One of the critical keys to success for consulting is for a consultant to become familiar with their client’s business. This can be a somewhat ambiguous concept that many consultants – both young and old – have trouble grasping and performing with any efficiency. This week we will discuss the importance of knowing the client’s business and the best way for a consultant to go about it.
What do you mean when you say that the consultant should know the client’s business?
It’s much like hiring someone with experience. When a company hires a new employee, they want someone with experience in that industry that might have some different perspectives and so that they can hopefully have a shorter period of time that they’ll have to train the new employee.
When a firm brings in a team of consultants, they don’t want to pay the high hourly rates to teach them about their business. They want the firm to be able to start providing value right away.
Also, if a consulting firm has experience in the client’s industry, they can provide value by sharing the industry’s best practices with the client. It allows the firm to give the client some new perspectives on their industry that they might not have had.
Now, not every consultant may have a lot of deep experience in every client’s business, but by studying up on it and becoming what I call a “quick study” on their business, they can ramp up and become knowledgeable enough to satisfy the client.
Let me give you an example. I once had a client that was in the insurance industry. If you’ve ever done any work in that industry, you know that it’s a very complex business, with all of the different lines of business, exception processing and government regulations.
The company I worked for at the time had a consultant in a lead role that didn’t know much about the client’s business and didn’t make much effort to come up on it. In fact, this person showed no interest in the way our client did their business.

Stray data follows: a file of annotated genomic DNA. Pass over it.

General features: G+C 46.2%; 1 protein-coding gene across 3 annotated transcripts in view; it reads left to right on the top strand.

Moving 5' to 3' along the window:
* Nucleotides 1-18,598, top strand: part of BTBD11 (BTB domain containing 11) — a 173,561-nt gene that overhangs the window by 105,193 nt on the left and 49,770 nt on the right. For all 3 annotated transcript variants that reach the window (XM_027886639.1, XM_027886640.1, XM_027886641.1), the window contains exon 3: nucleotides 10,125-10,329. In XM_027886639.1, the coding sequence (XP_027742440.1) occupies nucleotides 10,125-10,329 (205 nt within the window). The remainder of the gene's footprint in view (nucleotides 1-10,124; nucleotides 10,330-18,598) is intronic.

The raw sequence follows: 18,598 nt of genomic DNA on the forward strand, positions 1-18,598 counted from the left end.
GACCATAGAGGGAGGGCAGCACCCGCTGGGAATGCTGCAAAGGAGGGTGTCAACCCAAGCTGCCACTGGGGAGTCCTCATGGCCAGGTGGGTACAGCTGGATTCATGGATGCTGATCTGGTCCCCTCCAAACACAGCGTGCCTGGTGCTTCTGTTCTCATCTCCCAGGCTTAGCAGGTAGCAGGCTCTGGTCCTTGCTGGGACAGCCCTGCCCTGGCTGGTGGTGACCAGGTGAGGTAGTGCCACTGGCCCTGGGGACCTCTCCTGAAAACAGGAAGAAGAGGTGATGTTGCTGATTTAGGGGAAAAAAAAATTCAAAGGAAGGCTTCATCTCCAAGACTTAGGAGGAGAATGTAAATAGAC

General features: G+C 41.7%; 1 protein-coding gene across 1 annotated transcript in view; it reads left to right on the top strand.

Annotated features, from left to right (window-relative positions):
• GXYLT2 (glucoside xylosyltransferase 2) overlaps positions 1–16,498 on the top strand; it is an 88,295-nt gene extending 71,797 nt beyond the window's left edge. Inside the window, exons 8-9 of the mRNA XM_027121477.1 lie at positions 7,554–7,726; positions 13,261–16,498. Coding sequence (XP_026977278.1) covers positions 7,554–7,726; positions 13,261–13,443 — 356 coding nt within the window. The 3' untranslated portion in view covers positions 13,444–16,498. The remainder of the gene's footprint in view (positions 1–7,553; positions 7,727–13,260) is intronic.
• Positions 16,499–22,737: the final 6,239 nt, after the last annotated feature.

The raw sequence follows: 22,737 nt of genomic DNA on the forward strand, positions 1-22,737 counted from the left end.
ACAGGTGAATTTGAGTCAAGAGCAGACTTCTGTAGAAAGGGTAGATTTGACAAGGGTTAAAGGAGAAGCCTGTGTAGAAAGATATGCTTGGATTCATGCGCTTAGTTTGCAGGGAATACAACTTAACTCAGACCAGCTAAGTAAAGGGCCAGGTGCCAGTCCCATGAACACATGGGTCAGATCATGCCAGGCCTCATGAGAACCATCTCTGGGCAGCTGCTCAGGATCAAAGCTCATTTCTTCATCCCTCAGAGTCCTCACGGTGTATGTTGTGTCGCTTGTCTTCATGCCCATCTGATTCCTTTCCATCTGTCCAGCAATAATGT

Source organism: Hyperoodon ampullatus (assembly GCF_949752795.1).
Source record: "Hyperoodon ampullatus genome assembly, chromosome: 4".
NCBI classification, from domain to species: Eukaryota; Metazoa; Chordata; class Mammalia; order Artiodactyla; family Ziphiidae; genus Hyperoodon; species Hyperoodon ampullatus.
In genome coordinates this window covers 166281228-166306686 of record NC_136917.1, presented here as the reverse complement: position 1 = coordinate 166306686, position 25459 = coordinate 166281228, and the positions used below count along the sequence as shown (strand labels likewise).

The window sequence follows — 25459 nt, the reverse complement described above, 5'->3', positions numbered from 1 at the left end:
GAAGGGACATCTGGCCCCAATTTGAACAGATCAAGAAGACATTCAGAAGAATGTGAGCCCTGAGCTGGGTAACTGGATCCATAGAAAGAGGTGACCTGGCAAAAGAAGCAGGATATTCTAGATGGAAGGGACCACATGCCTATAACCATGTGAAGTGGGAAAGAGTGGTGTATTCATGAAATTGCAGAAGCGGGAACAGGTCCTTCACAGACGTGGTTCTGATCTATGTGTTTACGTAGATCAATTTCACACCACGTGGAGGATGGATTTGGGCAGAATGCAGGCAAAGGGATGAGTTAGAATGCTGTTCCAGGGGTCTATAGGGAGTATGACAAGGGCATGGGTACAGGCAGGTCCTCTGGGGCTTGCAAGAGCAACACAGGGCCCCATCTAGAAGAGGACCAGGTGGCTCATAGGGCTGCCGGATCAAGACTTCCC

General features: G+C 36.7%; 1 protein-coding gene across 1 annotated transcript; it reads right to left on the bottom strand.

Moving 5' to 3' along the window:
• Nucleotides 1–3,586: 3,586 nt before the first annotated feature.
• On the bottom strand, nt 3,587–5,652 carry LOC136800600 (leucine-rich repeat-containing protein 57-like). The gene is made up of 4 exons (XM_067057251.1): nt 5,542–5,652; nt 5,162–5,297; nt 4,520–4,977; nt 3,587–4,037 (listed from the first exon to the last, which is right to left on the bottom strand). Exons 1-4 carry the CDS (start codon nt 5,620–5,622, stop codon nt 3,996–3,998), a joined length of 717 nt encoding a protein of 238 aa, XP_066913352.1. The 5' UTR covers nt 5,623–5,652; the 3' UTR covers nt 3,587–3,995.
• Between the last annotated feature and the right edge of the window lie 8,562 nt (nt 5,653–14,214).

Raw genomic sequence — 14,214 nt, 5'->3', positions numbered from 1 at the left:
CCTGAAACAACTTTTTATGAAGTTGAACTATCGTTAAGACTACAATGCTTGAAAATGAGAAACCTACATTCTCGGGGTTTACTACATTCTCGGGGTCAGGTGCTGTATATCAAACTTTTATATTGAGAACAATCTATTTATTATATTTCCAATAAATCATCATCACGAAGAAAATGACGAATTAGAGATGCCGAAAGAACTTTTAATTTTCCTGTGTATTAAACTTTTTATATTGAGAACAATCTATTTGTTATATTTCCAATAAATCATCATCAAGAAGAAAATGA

The client was a bit offended – and rightfully so – they eventually asked the firm to remove this person from the project. We replaced the person with another person who immediately showed interest in the company.
The client liked this and was happy again. One thing to point out is that the client wasn’t necessarily demanding that we staff our project with people deep in their industry. But they did want people who showed an interest in their industry and wanted to learn about it.
You also might be knowledgeable in the client’s industry, but still not know the unique way that that client works in the industry. You don’t want to go in acting like you know everything hoping to impress them with your industry knowledge. If you know their industry well enough, they’ll realize that without you going out of your way to show them.
If you’re an expert in a certain area like information technology, why is it important to know a client’s business?
Being an expert in an area like IT is a good thing. But if you also have some deep knowledge in an industry, you have valuable knowledge on how to apply your IT knowledge in that industry.
As a consultant, you can be good if you have a lot of experience in an area like IT or marketing. You can also be good if you know a specific industry like retail or insurance.
But you can be a great consultant if you have deep experience in one or more of those areas with one or more industries.
Think of it this way. Let’s say you want to hire an accountant to do your taxes. You could just do an internet search and select the first CPA you find in your area.
You could end up with one that does taxes mostly for very high income people that are close to retirement.
But let’s say you’re middle class with a mortgage and kids that you want to send to college someday.
The CPA that focuses on high-income people may do a fine job for you. But he may not be as familiar with the tax laws that can benefit you the most.